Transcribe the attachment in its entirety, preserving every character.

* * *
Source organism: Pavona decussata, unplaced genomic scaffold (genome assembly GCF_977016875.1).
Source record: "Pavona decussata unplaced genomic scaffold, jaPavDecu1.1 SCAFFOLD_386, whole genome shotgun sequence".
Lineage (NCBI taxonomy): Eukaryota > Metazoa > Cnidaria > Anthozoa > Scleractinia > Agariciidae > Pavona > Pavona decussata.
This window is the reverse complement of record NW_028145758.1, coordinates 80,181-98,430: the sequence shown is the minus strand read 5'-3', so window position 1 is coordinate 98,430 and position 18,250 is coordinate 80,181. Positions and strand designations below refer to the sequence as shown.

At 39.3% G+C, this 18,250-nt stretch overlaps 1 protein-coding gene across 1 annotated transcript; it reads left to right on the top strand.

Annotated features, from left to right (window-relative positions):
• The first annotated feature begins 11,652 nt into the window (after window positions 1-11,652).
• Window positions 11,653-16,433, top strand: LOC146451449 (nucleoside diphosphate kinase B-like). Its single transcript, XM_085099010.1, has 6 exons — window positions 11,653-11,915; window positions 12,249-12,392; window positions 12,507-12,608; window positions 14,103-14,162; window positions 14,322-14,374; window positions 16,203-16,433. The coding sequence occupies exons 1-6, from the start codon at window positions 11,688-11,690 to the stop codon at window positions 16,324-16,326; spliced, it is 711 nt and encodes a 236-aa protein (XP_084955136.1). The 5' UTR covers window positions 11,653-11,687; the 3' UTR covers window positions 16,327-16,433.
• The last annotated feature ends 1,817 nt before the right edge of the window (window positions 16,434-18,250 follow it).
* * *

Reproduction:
Source organism: Pavona decussata, unplaced genomic scaffold (genome assembly GCF_977016875.1).
Source record: "Pavona decussata unplaced genomic scaffold, jaPavDecu1.1 SCAFFOLD_386, whole genome shotgun sequence".
Lineage (NCBI taxonomy): Eukaryota > Metazoa > Cnidaria > Anthozoa > Scleractinia > Agariciidae > Pavona > Pavona decussata.
This window is the reverse complement of record NW_028145758.1, coordinates 80,181-98,430: the sequence shown is the minus strand read 5'-3', so window position 1 is coordinate 98,430 and position 18,250 is coordinate 80,181. Positions and strand designations below refer to the sequence as shown.

At 39.3% G+C, this 18,250-nt stretch overlaps 1 protein-coding gene across 1 annotated transcript; it reads left to right on the top strand.

Annotated features, from left to right (window-relative positions):
• The first annotated feature begins 11,652 nt into the window (after window positions 1-11,652).
• Window positions 11,653-16,433, top strand: LOC146451449 (nucleoside diphosphate kinase B-like). Its single transcript, XM_085099010.1, has 6 exons — window positions 11,653-11,915; window positions 12,249-12,392; window positions 12,507-12,608; window positions 14,103-14,162; window positions 14,322-14,374; window positions 16,203-16,433. The coding sequence occupies exons 1-6, from the start codon at window positions 11,688-11,690 to the stop codon at window positions 16,324-16,326; spliced, it is 711 nt and encodes a 236-aa protein (XP_084955136.1). The 5' UTR covers window positions 11,653-11,687; the 3' UTR covers window positions 16,327-16,433.
• The last annotated feature ends 1,817 nt before the right edge of the window (window positions 16,434-18,250 follow it).